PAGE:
On top of the confusion, I had to feel guilty and secretive about how torn I felt. Allah said that Islam was a clear, perfect, complete, and simple religion. My very uncertainty and doubt couldn’t be expressed, since it was an indicator that I wasn’t believing hard enough. Those times I managed to express my feelings, no one seemed to understand what I was asking.
I’ve considered that this might be a faith vs. works thing. In a simple faith-as-salvation theological framework, I could perhaps conceive of feeling confident in one’s understanding of one’s own ultimate destination, if not that of others. Even then, though, how could you be sure you believed in the right religion? Most believers think they happen to have been born into the right faith, and they can’t all be right.
Pascal’s Wager, But Which?
Pascal’s Wager has never done much for me other elicit a rueful chuckle or two. Presenting Pascal’s Wager as a reason to believe is a disingenuous move for most believers, especially those who believe in Christianity or Islam. The fringe sects that allow for a person to go to heaven based solely on a vague belief in a non-specific deity and a generalized afterlife are few and far between. Generally speaking, you have to at least have a very specific set of beliefs, if not the accompanying and appropriately-matched set of deeds, to earn a ticket to a torture-free afterlife.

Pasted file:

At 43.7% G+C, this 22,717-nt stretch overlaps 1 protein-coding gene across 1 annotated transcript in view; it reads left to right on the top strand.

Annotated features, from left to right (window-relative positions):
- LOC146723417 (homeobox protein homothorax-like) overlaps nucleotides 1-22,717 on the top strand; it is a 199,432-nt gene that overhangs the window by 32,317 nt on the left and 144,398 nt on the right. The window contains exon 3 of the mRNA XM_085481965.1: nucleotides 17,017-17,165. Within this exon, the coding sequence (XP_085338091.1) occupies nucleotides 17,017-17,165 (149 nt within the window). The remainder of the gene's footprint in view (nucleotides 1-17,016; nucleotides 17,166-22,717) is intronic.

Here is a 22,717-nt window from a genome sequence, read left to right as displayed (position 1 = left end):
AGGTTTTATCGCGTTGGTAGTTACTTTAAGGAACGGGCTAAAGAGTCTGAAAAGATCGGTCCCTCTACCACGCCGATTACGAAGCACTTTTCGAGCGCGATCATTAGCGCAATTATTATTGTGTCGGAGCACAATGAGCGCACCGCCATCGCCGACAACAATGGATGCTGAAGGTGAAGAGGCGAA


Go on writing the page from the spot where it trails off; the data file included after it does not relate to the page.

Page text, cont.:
Choosing the right religion isn’t enough, either. Religious in-groups have squabbled and civil-warred themselves to actual literal death since the dawn of time. Muhammad himself said that as the world neared its last days, the Muslim population would be divided into dozens of sects, but that only one of those sects would make it into heaven.
I could have never thought so much of myself and my own judgment to rest assured that I’d happened upon the one correct interpretation of the single correct sect of the only correct religion.